The boys from nowhere

A city magistrate was at his wit’s end recently to decide what do with a 10-year-old boy who had been charged for robbery with an offensive weapon. Posing as beggars, the boy and his 13- and 15-year-old partners approached an unsuspecting victim, threatening her with an ice pick, and robbing her of her valuables.

Unrepresented in court, clad in filthy garments and of no fixed place of abode – police talk for homeless – the boy was a member of one of the several posses who now live on the street and who seem to have come from nowhere and to be going nowhere. Uneducated, unwashed and uncared for, street children live in a catch-as-catch-can world around fast-food restaurants and supermarkets in the central business district by day, outside night clubs and bars in the entertainment circuit at night and sleeping on makeshift cardboard cots on the city’s pavements and parapets.

The children survive by begging, gambling, stealing and working at odd jobs. They are usually victims of sexual molestation by men; bullying; fighting; stealing, and drug use and abuse. Beyond the care of adults, many juveniles are increasingly being seduced into criminal activity by their peers and older boys.

The rise of the street children problem is neither a recent nor isolated occurrence. Urchins emerged as if from nowhere during the economic depression of the 1980s and they have never gone away. Older ones disappear and younger ones appear; they just keep on coming. Most boys must have started out from homes but they have now made the streets – including alleyways, derelict buildings, sidewalks and open spaces – their habitual abode and source of livelihood.

There has never been a census although one official implausibly put the figure of street children at a risible ‘thirty.’ When the numbers of homeless juveniles in all the urban areas – Anna Regina, Georgetown, Linden, New Amsterdam, Parika and Skeldon – are added, however, there might be more than 300. The bands of beggars at the international airport, river stellings and sawmills swell their numbers further.

Former PNC Minister Rabbian Ali-Khan and PPP Ministers Bibi Shadick and Priya Manickchand have all tried to deal with the problem but success has been elusive. Short-term campaigns and operations favoured by officialdom have not had lasting results.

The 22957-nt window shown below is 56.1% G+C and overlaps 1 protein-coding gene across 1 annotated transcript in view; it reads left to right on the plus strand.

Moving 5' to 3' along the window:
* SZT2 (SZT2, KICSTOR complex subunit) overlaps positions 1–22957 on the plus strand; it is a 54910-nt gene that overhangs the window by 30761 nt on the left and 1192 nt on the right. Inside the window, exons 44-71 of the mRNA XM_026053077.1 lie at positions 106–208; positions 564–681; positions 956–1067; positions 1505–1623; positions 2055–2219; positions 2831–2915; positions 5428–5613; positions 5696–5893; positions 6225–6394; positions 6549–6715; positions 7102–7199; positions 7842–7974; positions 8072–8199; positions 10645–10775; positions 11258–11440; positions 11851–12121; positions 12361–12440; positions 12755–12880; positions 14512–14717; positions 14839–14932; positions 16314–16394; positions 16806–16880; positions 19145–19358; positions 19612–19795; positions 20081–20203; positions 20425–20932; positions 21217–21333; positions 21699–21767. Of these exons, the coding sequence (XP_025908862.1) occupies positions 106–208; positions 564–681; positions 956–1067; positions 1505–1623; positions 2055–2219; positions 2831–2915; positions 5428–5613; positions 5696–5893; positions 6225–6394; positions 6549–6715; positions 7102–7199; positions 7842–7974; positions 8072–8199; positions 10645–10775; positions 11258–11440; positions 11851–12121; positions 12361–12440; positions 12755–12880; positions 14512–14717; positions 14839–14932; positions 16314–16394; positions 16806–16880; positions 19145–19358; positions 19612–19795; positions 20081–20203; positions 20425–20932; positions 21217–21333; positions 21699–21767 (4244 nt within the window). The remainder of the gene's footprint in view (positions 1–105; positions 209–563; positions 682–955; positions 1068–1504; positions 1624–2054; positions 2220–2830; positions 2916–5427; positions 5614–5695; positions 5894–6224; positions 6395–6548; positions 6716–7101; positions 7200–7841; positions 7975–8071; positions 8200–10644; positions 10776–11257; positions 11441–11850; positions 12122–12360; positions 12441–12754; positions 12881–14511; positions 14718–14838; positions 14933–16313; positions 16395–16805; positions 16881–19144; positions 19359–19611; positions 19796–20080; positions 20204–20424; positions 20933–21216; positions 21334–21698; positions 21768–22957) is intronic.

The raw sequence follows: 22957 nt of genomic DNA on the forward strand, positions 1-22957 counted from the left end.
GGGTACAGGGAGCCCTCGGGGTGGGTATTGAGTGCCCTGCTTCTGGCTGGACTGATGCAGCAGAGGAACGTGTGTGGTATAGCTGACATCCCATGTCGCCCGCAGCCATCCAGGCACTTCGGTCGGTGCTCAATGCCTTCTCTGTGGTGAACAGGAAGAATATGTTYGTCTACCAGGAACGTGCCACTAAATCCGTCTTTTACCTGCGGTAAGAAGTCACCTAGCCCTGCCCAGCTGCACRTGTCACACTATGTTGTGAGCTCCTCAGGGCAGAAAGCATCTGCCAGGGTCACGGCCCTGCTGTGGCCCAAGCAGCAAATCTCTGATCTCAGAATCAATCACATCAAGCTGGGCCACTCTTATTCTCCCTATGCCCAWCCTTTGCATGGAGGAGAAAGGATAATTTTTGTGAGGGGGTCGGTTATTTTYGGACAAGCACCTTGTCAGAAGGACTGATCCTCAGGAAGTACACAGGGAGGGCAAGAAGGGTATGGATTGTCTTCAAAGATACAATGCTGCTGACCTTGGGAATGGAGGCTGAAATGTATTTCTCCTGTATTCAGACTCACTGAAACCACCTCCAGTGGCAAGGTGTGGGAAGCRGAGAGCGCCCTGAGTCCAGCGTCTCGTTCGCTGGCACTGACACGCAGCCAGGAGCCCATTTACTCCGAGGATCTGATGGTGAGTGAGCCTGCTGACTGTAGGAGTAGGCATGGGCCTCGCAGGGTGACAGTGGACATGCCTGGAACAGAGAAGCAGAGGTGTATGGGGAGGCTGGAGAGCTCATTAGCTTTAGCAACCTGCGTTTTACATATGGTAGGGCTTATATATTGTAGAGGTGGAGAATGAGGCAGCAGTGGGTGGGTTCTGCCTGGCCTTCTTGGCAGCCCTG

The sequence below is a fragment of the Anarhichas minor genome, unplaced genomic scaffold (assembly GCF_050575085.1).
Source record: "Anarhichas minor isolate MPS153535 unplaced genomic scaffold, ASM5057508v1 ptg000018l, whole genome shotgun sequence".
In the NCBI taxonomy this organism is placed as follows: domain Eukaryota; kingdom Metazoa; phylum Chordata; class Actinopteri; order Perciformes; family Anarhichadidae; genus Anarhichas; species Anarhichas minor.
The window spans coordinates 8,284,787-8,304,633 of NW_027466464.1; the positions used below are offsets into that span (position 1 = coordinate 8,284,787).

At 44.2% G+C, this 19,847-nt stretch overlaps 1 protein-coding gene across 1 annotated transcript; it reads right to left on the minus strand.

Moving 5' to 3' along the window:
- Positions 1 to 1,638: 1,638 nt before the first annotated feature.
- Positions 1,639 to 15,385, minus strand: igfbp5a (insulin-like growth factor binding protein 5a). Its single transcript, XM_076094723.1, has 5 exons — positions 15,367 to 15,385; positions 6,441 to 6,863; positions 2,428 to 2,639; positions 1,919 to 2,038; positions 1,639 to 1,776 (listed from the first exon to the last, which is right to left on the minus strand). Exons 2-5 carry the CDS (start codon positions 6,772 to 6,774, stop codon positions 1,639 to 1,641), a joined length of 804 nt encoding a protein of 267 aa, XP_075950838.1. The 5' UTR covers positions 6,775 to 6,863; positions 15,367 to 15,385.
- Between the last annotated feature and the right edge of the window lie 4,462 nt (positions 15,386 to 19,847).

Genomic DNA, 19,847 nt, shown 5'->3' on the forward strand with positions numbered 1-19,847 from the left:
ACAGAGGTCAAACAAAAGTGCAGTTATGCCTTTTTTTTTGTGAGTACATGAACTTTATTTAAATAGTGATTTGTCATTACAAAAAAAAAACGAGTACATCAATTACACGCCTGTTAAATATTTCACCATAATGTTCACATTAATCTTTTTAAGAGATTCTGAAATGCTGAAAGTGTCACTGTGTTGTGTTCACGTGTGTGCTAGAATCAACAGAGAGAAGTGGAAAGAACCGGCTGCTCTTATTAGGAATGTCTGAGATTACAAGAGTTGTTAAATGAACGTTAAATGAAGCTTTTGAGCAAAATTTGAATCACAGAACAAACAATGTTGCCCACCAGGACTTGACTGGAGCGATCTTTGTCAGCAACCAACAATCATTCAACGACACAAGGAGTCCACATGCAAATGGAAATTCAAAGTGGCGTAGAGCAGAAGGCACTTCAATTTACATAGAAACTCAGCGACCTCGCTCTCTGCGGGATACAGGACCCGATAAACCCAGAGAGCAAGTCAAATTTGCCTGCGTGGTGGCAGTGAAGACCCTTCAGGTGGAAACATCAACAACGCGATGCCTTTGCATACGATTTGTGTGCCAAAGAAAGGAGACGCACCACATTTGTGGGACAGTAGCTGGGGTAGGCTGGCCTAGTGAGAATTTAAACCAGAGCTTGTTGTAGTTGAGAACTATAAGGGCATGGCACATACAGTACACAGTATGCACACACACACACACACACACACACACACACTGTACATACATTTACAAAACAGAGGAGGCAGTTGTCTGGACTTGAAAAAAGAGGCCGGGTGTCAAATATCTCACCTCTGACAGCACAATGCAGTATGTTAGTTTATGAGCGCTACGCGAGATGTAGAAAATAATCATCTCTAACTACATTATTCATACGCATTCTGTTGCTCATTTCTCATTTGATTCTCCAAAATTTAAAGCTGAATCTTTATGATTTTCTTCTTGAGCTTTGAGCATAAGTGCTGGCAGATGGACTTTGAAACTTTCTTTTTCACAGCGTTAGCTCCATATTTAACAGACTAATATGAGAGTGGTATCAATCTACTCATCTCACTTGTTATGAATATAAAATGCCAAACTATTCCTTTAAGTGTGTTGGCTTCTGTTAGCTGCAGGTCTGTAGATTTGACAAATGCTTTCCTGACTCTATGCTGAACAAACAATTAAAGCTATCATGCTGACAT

In the 1990s, the administration launched ‘Opera-tion Embrace’, but this eventually petered out. Only in March, the Ministry of Human Services and Social Security launched its ‘Mission Child Protec-tion’ campaign which followed its ‘Mission Miracle’ programme to remove children from the streets. Though initially successful in reuniting some children with their families, these campaigns are insufficient as some children are disinclined to return to homes from which they fled in the first place or simply do not have homes to which they can return.

The Government is still infatuated with the Victorian style ‘big house’ strategy of trying to heap as many boys together in one place, in the style of the former Essequibo Boys’ School at Onderneeming. The Drop-in-Centre in Hadfield Street and the Night Shelter at East La Penitence and earlier failed efforts to establish concentration centres at Mahaica and Sophia are part of this same big house approach.

These might be a good first step in removing boys from the streets and providing them with warm meals, clean clothes and dry beds but are of doubtful benefit in the long term. Well-intended but patchwork efforts have not eradicated the social problem.

At present, responsibility for the correction of juvenile delinquents and protection of street children seems to be shared by four ministries – the Ministry of Culture, Youth and Sport which administers the New Opportunity Corps for wayward youths which was part of the defunct Guyana National Service; Ministry of Home Affairs which is planning to erect a new detention centre for juveniles; the Ministry of Education’s Schools’ Welfare Department which occasionally ’rounds up’ wrongdoers and ‘wandering’ girls; and the Ministry of Human Services and Social Security which is responsible for the National Probation Service.

Guyana’s growing army of street children needs continuous care services administered by a cadre of compassionate, committed and qualified professionals. There are few such persons in the public service. The four ministers, perhaps, could agree on a common strategy to make best use of their limited resources so as to give these vulnerable boys the best opportunity to enjoy better lives.

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